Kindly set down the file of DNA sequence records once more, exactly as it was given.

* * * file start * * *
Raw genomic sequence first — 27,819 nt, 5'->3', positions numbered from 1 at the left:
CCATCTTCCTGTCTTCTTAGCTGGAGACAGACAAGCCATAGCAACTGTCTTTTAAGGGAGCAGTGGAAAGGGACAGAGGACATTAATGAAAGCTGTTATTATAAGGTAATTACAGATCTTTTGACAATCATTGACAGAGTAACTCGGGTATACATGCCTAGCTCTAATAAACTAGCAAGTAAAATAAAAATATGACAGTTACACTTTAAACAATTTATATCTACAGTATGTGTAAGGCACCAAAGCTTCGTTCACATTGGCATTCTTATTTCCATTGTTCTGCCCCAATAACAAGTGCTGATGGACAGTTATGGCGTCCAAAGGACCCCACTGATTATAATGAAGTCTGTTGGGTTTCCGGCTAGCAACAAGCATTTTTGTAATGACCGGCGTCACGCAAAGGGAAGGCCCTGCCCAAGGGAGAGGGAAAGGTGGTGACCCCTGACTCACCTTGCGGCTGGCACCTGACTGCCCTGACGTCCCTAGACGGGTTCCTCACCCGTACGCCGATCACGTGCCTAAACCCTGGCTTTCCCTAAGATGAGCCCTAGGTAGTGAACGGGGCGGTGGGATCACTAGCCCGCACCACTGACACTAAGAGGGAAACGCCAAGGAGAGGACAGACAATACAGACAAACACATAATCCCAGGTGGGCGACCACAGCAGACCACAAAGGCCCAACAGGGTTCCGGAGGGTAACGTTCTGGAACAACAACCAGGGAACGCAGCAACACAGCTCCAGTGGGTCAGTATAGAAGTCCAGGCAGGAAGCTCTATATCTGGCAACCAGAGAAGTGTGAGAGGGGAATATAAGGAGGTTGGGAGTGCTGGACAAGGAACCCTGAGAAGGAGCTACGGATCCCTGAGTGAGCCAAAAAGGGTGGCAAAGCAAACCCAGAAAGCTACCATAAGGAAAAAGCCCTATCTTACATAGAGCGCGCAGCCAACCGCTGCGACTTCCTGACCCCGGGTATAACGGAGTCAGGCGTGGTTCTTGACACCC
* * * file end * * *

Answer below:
Raw genomic sequence first — 27,819 nt, 5'->3', positions numbered from 1 at the left:
CCATCTTCCTGTCTTCTTAGCTGGAGACAGACAAGCCATAGCAACTGTCTTTTAAGGGAGCAGTGGAAAGGGACAGAGGACATTAATGAAAGCTGTTATTATAAGGTAATTACAGATCTTTTGACAATCATTGACAGAGTAACTCGGGTATACATGCCTAGCTCTAATAAACTAGCAAGTAAAATAAAAATATGACAGTTACACTTTAAACAATTTATATCTACAGTATGTGTAAGGCACCAAAGCTTCGTTCACATTGGCATTCTTATTTCCATTGTTCTGCCCCAATAACAAGTGCTGATGGACAGTTATGGCGTCCAAAGGACCCCACTGATTATAATGAAGTCTGTTGGGTTTCCGGCTAGCAACAAGCATTTTTGTAATGACCGGCGTCACGCAAAGGGAAGGCCCTGCCCAAGGGAGAGGGAAAGGTGGTGACCCCTGACTCACCTTGCGGCTGGCACCTGACTGCCCTGACGTCCCTAGACGGGTTCCTCACCCGTACGCCGATCACGTGCCTAAACCCTGGCTTTCCCTAAGATGAGCCCTAGGTAGTGAACGGGGCGGTGGGATCACTAGCCCGCACCACTGACACTAAGAGGGAAACGCCAAGGAGAGGACAGACAATACAGACAAACACATAATCCCAGGTGGGCGACCACAGCAGACCACAAAGGCCCAACAGGGTTCCGGAGGGTAACGTTCTGGAACAACAACCAGGGAACGCAGCAACACAGCTCCAGTGGGTCAGTATAGAAGTCCAGGCAGGAAGCTCTATATCTGGCAACCAGAGAAGTGTGAGAGGGGAATATAAGGAGGTTGGGAGTGCTGGACAAGGAACCCTGAGAAGGAGCTACGGATCCCTGAGTGAGCCAAAAAGGGTGGCAAAGCAAACCCAGAAAGCTACCATAAGGAAAAAGCCCTATCTTACATAGAGCGCGCAGCCAACCGCTGCGACTTCCTGACCCCGGGTATAACGGAGTCAGGCGTGGTTCTTGACACCC